Prior to Strasburg
The doctor's name in that procedure was Dr. Frank Jobe, his patient, Los Angeles Dodgers pitcher Thomas Edward John Jr. The names need little more explanation into the encyclopedic-minds of the baseball world, the outcome and success, even less. So it was, in the season of 1976, the first pitcher - who's name is forever associated with the procedure - stepped back to the one dream many have failed to reach: Playing the game, one more time.
Tommy John racked up 288 wins as a pitcher in the MLB over his career - 164 after the surgery - good enough for 26th all-time. However, it is the procedure associated with Tommy John that will remain in baseball talks and water cooler chats forever. Most definitely, the present.
Enter Stephen Strasburg, and countless others who have taken to the mound, shook off the first sign for fun, nodded to the second, and chucked the perfect pitch - a painless delivery?
The debate and media-spectacle following Strasburg has reached the limitations and gone beyond, filtering into the crazy, wordy, opinion-based and often questionable. At the end of the day, 24-hour news resting and the baseball notes tucked back into the briefcase, one question can sum up, and answer, what should be the end to this maniacal topic.
It's the kid's career, what more is there to be said? Nothing!
Putting down the pencils, inning calculators and sports-science reports is in demand and should be followed, finally. The fate of the Nationals season does not rest on the young, spectacular shoulder of Stephen Strasburg - if it did, they would not get far anyway. In times when young pitchers are consistently falling into the path of Tommy John Surgery, it's a credible idea to do what many fan's, and ownership, hate, entirely: Rest for the future.
During times when every little thing about an athlete is poked, prodded and reported, the idea that too many innings on a pitcher's arm can cause injury is often overlooked - and it shouldn't. The study showing this very fact has been out since 2002 and, generally speaking, has been given the ole' blind eye by many.
To the novice, usually retired from baseball at age six, the mechanics of throwing a baseball is poorly taught and poorly taught again, and again. Yes, throwing a slider versus a curve-ball will have different effects on an arm, but it's the times a ball is actually thrown that is the real killer. Just ask Mark Prior.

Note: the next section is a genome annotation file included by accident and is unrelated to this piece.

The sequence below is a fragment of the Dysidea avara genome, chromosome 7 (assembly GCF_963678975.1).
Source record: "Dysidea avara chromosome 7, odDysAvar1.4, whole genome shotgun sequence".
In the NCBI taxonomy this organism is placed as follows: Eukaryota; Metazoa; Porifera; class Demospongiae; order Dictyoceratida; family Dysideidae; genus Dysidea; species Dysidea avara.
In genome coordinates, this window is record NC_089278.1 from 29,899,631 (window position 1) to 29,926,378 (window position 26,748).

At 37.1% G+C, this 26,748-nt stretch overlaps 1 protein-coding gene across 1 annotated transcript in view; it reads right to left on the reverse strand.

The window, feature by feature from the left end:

The perfect-motion Prior possessed coming out of USC was shown by every coach - college, below and above - as what "to do" in terms of pitching philosophy. What was not shown on those tapes, and in his short professional career, was the innings jump he occurred coming out of college; going from the low 100-innings to the 200-plus in 2003, often averaging 130 pitches-per-start with the Cubs. He was simply overworked. And, while his motion was a thing of beauty, the wear-and-tear going on inside Prior's right arm was ugly. The once, "guaranteed money-maker," - as a pitching coach I knew once said - wound up an injury-plagued, wash-up for his MLB career - he ended up making around 12 million for his troubles. Not bad, but definitely not what anyone expected. Especially, Prior.
So, back to Strasburg.
The upside for him will stretch long beyond this season, if he is handled correctly. Learn from Mark Prior; one, keeping the innings down is what keeps a young pitcher from suffering constant injury; and two, keeping a young pitcher that has already had Tommy John Surgery, such as Strasburg, healthy. Not for the short-term, but for the long-haul.
Yes, the chances to be in a Pennant Race and World Series run are not always guaranteed, but neither is getting a chance to fulfill a dream many wish they could have - pitching in the Major Leagues.
Fan's of the game, you are understood. Front office brass is understood too, sometimes. Now, it's time to zip the verbal and scribbled chatter and listen to what is best for a bright future - for the Nationals and Strasburg.
Sit him, and be done with it.